With Grace’s delivery of Romney twins yesterday (Omega, a white ewe lamb, and Ovid, a colored ram lamb), our 2015 lambing season has come to an end – and I can’t say I’m sad to see it go. As much as I love seeing the new lambs and how last fall’s breeding groups are now reflected in the new flock members, it truly is a lot of work. I don’t think non-farm people can truly understand how much time and energy goes into these six weeks. In fact, I know most don’t; even my own family doesn’t quite get it!
Lambing is extra work in many ways. There is obviously the helping-ewes-deliver aspect, which means getting up at all hours of the night. Most of our ewes can easily deliver on their own and get the lambs cleaned off and fed in short order, but every once in a while one of them needs help. A lamb may be especially large or be trying to arrive in the wrong position. For whatever reason, if the ewe can’t deliver that lamb in a reasonable amount of time, the lamb(s) can die — and so can she. Although I expect our ewes to deliver without assistance, I am still there to help in case they need it. To me, it is a matter of life and death – and in such a situation, I always choose life.
When it is bitterly cold (as it was this year and last), a newborn lamb can only survive for a very short time without nursing. If I am there at the birth, I can ensure that every lamb has found the teat before I leave. With a full tummy, the lamb has a much better chance at surviving as it dries and adjusts to life outside the womb in the next few hours. In the worst of the cold, this meant checking the monitor every two hours through the night — and even then, we lost a couple of lambs to the bitter cold. The weeks of lambing come with a lot of work and very little sleep.
Besides the additional barn checks, even the usual chores take longer. The ewes are divided into separate areas: the general population not yet near their due dates, the drop pen where those imminently due can drop their lambs, the lambing jugs where individual ewes spend time immediately following delivery getting to know their new lambs, and the mixing pen where the new families begin the process of coming back together into a flock. With sheep in so many different areas, even feeding becomes a lengthy process. During the busiest time, it took me almost two and a half hours to get grain and hay to every ewe. Now that most have merged back into a single flock, feeding the same group of ewes takes me only half an hour or so — a huge time savings!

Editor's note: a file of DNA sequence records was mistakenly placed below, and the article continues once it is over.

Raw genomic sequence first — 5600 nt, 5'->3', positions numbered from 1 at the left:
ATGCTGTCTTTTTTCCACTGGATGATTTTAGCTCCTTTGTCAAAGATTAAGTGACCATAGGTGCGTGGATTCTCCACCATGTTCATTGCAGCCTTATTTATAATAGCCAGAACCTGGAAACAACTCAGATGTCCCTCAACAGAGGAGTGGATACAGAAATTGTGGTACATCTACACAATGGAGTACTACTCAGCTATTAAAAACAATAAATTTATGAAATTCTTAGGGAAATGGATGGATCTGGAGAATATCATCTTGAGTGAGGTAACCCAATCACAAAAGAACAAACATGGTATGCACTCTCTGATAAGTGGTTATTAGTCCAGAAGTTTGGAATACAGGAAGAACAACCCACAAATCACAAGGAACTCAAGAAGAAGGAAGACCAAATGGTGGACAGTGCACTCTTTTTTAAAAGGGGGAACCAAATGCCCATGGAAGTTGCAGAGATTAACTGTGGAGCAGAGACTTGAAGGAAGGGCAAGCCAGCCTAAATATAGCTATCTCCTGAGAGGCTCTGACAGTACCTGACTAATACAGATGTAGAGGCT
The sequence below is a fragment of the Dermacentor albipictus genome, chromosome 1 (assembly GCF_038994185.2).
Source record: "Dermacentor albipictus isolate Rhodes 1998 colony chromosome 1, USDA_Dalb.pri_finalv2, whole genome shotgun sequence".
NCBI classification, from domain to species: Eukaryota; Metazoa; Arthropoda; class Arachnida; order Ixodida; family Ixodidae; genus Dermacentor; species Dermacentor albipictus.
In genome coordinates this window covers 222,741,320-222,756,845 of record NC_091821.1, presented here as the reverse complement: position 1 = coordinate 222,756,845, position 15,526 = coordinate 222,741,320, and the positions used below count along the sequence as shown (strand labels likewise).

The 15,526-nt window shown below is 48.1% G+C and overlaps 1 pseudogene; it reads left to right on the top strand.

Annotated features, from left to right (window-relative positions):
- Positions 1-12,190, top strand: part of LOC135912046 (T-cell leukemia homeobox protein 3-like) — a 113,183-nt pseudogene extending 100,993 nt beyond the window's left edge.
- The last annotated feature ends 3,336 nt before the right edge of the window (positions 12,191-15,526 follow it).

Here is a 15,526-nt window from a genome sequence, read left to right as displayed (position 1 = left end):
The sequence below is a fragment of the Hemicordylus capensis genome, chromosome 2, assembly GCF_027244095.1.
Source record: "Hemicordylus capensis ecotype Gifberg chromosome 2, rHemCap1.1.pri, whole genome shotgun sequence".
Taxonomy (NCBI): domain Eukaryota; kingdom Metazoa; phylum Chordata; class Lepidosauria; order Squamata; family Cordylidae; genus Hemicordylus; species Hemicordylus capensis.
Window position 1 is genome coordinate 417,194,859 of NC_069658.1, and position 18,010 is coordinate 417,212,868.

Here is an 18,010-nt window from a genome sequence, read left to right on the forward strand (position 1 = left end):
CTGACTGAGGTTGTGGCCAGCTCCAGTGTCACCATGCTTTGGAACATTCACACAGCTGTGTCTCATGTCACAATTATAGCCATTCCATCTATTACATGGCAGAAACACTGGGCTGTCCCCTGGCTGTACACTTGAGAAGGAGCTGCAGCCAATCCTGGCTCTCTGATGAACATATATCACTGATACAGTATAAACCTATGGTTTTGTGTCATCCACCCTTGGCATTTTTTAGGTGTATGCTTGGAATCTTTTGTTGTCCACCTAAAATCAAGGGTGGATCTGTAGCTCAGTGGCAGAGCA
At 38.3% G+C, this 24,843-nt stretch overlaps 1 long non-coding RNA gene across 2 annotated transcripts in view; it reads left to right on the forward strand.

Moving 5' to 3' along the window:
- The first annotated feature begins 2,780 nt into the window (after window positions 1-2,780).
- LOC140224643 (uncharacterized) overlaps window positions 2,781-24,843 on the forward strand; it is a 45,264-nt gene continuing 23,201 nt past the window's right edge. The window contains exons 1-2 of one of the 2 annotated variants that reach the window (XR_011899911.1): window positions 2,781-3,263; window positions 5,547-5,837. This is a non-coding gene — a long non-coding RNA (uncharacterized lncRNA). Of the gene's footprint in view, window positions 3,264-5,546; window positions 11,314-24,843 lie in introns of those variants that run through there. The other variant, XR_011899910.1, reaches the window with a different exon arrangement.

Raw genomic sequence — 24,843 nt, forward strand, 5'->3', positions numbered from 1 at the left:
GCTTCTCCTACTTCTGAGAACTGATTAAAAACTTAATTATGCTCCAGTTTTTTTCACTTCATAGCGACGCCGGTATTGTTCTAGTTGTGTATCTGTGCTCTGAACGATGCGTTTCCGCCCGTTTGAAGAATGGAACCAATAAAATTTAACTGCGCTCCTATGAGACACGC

Finally, lambing also means more work as we record each birth and get the lambs ready for life in the flock. About 24 hours after birth, each lamb is ear tagged, photographed for our records, and sampled for DNA testing. Just before the lamb is returned to the lambing jug and its mother, we dock its tail with a strong rubber band (the tail will fall off in about two weeks) to prevent issues later in life. Although this processing doesn’t generally take very long for each lamb, in a day that is already busy with sorting ewes, helping with new births, feeding the flock, etc., it is one more thing in a very full day.
Now that lambing is over for the year, we will shift into evaluating the lambs that were born and making decisions for flock replacements. I’ve been taking notes on the ewes over the past two months: their wool when we sheared, their success in delivering live lambs, and their mothering ability, among other traits. Based on those notes, the bottom ten to fifteen percent of the girls will be culled from the flock – to be replaced by some of the newborn lambs who I expect will work better for us. We evaluate our lambs every thirty days to monitor their growth, conformation, and fleece traits. I also watch the lambs closely when in the barn, noting down which ones catch my eye — either positively or negatively — and adding those assessments to the evaluations. In only a few weeks, we will decide which will join our own flock and which will be sold for breeding to other flocks — and which don’t reflect the breed well enough to produce future generations.
For the next few days, however, I will be taking advantage of my newfound freedom, catching up on sleep and spending some time off the farm. After six weeks of lambing, I can use a bit of a break before diving in to the next phase — and that’s just what I plan to do!